BlocklyProp requires more of a hands-on approach when working with sound creation blocks. The rest of this tutorial will focus on using BlocklyProp to create sounds with your S3 robot.


Uh Oh!

One sound that seems to be universally recognizable is the “uh oh” sound. Without any visual indication, we can intuitively understand something has happened simply by hearing this two-tone sound combination. Since everyone runs into problems on occassion (even robots), let's learn how to program your S3 to make the "uh oh" sound.

In BlocklyProp, we will use the play tone block, found in the ACTIONS > SOUND category, to play a single tone. You may notice that you have the option of setting a second tone, located just underneath the first one. For this program, we will leave the second tone value at 0 (zero). This play tones block is defined by setting frequency (tone in Hz) and duration (time in ms). The wait block is for the "rest" or silent pause (in ms) between the tones. A volume setting is also on this block, and normally it has a numerical value where you can just type a number between 0 and 100. Here, we have introduced a different way to set volume: with a variable.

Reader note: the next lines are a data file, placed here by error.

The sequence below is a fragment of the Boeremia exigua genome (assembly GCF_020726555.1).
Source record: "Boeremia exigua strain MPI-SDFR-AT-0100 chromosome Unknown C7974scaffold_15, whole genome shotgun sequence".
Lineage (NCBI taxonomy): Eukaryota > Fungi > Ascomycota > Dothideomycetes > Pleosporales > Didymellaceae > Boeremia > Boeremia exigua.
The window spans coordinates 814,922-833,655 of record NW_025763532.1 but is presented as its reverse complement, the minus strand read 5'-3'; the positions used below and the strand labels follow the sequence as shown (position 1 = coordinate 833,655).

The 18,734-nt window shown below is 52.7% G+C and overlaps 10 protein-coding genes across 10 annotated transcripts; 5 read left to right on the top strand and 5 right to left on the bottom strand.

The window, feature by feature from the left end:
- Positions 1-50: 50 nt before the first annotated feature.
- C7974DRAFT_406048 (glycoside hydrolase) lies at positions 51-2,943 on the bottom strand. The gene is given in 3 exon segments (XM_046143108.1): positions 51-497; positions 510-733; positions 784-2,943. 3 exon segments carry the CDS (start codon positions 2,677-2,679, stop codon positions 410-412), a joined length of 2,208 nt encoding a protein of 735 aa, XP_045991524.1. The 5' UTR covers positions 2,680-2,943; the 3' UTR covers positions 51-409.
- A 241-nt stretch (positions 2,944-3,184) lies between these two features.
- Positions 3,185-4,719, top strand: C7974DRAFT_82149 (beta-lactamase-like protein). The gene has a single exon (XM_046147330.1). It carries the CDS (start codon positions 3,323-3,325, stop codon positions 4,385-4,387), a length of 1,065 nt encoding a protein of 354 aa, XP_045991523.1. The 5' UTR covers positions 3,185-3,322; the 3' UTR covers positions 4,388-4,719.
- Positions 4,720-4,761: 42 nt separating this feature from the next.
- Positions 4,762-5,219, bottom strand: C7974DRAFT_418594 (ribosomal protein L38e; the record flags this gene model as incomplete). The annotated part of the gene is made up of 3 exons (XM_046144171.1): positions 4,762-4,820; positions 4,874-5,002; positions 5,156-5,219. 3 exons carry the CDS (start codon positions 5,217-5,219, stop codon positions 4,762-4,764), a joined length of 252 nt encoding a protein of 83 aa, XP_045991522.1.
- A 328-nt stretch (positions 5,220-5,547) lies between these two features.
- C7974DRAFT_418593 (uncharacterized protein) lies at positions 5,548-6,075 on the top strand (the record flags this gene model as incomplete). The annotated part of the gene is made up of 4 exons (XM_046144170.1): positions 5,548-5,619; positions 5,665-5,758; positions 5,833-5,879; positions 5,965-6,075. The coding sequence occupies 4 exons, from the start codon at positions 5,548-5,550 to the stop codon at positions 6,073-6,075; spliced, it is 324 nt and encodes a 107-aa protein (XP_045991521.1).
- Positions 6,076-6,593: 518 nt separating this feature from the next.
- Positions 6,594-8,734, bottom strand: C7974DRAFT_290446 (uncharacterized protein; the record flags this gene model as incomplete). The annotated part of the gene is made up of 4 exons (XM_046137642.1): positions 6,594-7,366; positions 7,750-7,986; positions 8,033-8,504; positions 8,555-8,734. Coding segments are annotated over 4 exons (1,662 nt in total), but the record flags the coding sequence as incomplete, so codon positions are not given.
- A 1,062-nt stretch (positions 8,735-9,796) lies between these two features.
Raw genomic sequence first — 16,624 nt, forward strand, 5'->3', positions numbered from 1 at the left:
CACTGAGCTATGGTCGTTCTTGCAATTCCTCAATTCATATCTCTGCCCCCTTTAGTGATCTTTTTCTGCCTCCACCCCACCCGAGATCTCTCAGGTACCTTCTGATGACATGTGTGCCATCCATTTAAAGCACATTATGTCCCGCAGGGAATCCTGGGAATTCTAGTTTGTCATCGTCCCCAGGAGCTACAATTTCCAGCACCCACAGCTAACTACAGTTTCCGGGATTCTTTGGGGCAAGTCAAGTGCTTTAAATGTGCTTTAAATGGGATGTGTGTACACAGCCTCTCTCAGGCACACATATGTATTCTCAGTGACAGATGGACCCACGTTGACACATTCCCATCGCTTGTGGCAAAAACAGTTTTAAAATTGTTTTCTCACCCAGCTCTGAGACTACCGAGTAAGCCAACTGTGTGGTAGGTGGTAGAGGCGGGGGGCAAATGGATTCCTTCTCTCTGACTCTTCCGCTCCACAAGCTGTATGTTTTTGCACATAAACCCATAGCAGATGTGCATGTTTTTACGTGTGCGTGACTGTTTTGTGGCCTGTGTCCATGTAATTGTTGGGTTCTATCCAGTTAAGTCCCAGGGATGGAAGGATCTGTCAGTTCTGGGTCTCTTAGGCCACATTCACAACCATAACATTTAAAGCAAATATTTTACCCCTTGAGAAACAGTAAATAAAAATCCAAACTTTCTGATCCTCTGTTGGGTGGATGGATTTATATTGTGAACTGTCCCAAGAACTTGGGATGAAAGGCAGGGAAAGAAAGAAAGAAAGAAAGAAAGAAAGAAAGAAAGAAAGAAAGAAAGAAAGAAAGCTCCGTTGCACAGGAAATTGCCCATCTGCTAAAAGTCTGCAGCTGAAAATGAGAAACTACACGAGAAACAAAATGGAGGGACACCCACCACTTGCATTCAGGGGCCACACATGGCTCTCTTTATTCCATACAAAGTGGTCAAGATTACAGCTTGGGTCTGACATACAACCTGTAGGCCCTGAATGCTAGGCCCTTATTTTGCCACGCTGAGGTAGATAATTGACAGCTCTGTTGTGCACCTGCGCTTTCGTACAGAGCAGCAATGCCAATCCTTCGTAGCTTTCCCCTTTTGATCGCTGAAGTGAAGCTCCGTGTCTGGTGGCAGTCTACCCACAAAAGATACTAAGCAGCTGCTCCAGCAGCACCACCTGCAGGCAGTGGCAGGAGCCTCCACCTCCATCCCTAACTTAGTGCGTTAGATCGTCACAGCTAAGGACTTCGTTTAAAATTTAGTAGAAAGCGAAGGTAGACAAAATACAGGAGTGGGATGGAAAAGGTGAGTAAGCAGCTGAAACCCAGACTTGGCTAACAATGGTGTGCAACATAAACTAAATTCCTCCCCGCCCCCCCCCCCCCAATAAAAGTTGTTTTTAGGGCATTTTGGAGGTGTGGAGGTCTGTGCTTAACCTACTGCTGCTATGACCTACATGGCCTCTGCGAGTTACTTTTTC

• Start a new project, name it Uh Oh and snap together the BlocklyProp code shown below:

By setting the volume (0-100) using a number value block attached to a set variable block - we control it everywhere it appears in this program. Here, we used the set variable block first to initialize our "vol" variable with a value of 40. Now, anytime you insert a use variable block into your program, every "vol" variable block will actually behave as though you typed in the number 40.